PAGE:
Teach the children…
With all the bad press about kids with guns I thought I’d write something to show just how easy it is to teach children how to enjoy airguns and stay perfectly safe while they’re doing so.
I think that more of this sort of education is needed and from an early age. Once the vital facts of airgun safety life are taught, learned and understood, they tend to stay in the minds of those who benefit most from them. My children have always been around airguns and they know how to be safe, because they have learned these simple rules. *Don’t point an airgun toward anyone, ever!
* Always treat an airgun as loaded.
* Keep your trigger finger away from the trigger on the outside of the trigger guard until you are ready to shoot.
* Don’t rely on a safety catch. The real safety catch is your safe gun handling, so never do anything with an airgun with the safety catch on, that you wouldn’t do with it off.
* When an airgun is in your possession always point it in a safe direction, preferably pointing to the floor but away from your feet.
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* Always know what is behind your target and where it is safe to shoot.
* Check the condition of your backstop, ensuring that it can stop every pellet, replacing it if you’re unsure, and make sure no pellets hit outside its boundaries.
* Make absolutely certain that the range is clear of people, pets, and anything else that isn’t safe and legal to shoot at. Secure gates and access points and make sure everyone knows you’re shooting.
These few rules must be in addition to adult supervision as children still must not be left alone with airguns at any time.
Making it fun
My seven-year-old daughter, Sapphire, wanted to try out the U.B.C. Battleships Target, and as I have an Air Arms S200 hybrid with a bipod, I knew it would be easy for her to manage, rather than having to support the full weight of the airgun. Proper shooting training can come when Sapphire is older, but for now I just wanted to teach her that shooting safely and having fun were one and the same.
I sat down with her first of all and showed her all the components of the rifle, how to load it, point it down range, the safe trigger finger placement, and how easy it was to put her mind into ‘safety-first’ mode, ready for the shoot.
We set up the range together, which is a good idea because they can see the reasoning behind why everything is done a particular way - safety considerations, backstop and the like - and to feel that they are a part of the whole set-up. This is far better than the ‘do it because I tell you’ approach, where obedience is the driver. Understanding why something needs to be done definitely implants the lesson far more reliably.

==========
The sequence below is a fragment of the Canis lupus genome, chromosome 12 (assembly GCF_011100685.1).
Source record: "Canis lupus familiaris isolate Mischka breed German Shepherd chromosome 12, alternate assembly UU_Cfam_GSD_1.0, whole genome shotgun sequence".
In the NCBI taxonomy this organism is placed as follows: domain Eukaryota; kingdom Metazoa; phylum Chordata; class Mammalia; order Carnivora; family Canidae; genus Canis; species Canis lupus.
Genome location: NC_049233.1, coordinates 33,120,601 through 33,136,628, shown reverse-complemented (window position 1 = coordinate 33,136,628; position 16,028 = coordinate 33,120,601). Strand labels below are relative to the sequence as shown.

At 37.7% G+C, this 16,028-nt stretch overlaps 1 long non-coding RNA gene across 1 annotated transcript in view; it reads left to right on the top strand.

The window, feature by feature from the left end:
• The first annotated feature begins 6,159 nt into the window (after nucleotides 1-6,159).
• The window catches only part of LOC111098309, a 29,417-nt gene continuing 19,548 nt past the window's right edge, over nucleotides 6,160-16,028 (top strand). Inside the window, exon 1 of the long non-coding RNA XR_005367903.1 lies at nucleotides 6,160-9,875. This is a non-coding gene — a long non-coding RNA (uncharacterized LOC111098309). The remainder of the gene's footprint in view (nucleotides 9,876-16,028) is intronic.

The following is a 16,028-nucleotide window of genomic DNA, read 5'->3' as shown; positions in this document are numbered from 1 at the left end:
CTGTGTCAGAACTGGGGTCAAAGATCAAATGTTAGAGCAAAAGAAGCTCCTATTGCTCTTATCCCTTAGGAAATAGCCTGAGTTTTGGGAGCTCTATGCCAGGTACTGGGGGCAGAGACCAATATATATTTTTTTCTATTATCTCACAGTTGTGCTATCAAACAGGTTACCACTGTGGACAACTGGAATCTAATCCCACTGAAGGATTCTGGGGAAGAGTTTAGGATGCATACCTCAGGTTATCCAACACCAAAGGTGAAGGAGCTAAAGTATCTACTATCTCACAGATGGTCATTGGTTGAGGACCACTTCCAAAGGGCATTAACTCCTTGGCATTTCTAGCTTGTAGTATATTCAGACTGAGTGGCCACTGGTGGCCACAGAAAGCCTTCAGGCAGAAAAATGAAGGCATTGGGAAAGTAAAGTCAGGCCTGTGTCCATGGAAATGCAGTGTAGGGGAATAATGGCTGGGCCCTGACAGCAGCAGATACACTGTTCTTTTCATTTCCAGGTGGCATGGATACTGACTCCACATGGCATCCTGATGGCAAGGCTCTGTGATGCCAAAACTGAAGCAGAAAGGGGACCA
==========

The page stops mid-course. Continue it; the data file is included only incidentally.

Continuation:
Once the safety preparations were taken care of and the targets set out, we then got to the firing line ready for the shoot.
Sapphire struggled at first to get comfortable, so I let her find her own style as she was getting frustrated. Kids can lose interest very quickly, so sometimes a compromise is needed between proper technique and just getting on with having fun shooting. In this case, as you can see, the stock is too long for Sapphire, but I plan to fit an adjustable one for her. It’s important that junior shooters have enough control over the airgun to shoot it safely and with a fair chance of hitting a few targets.
Using pre-charged pneumatics or CO2-powered guns makes initial success far easier, because there’s no need to worry about controlling the recoil. While spring-piston airguns are usually cheaper and often more simple to use, managing that recoil is a major obstacle and it can really put off very young shooters. I’m all for using springers to teach proper technique – and nothing does that better than a recoiling gun – but at the very early stages when the ‘fun’ aspect has yet to be established, I’d recommend recoilless all the way.
Making it easy
At first I was loading the rifle for her, and then, when she knew what to do, I let her load it herself. Once loaded, she naturally placed her trigger finger along the trigger guard, so the prep talk and guidance had paid off and not once did I have to correct her. All the while, though, I was right next to her, within ‘taking control of the rifle range’, but not being overbearing.
After shooting the Battleships target we had fun shooting tin cans, which she really enjoyed; sending cans flying all over the place. Truth to tell, I loved it too, and there’s definitely something wonderful about ‘reactive’ targets, especially when compared to paper. A reactive target gives the junior shooter an instant reward for putting the pellet in the right place, and that helps them to repeat the action. It’s the old ‘action and reward’ system, which works for training dogs and people alike.
Making it a regular treat
Sapphire and I had a safe and enjoyable time together, because we both knew how to be safe and we incorporated proper safety considerations into our shooting. The more we do this, the more ‘automatic’ it will become, and that’s how safe shooting needs to be. To keep the lessons and the learning flowing, I’ve promised Sapphire that we’ll have regular shooting sessions together, and these have become rewards in themselves. We’re at the point now, where Sapphire will remind me of my promise to do some shooting, so I know she’s really enjoying it.
What I’m teaching my daughter, and all the fun she gets from it, comes courtesy of a set of simple, common sense, unbreakable rules. She knows that and she knows better than to try to separate the fun from the safety. The fact is, though, fun and safety go hand-in-hand in shooting, and one needn’t ever reduce the other. Finally, shooting can be such a ‘family’ thing, and what’s better than doing something you love with the people you love? Teach a kid to shoot safely, and you’ll both get a fantastic reward from it, I promise. n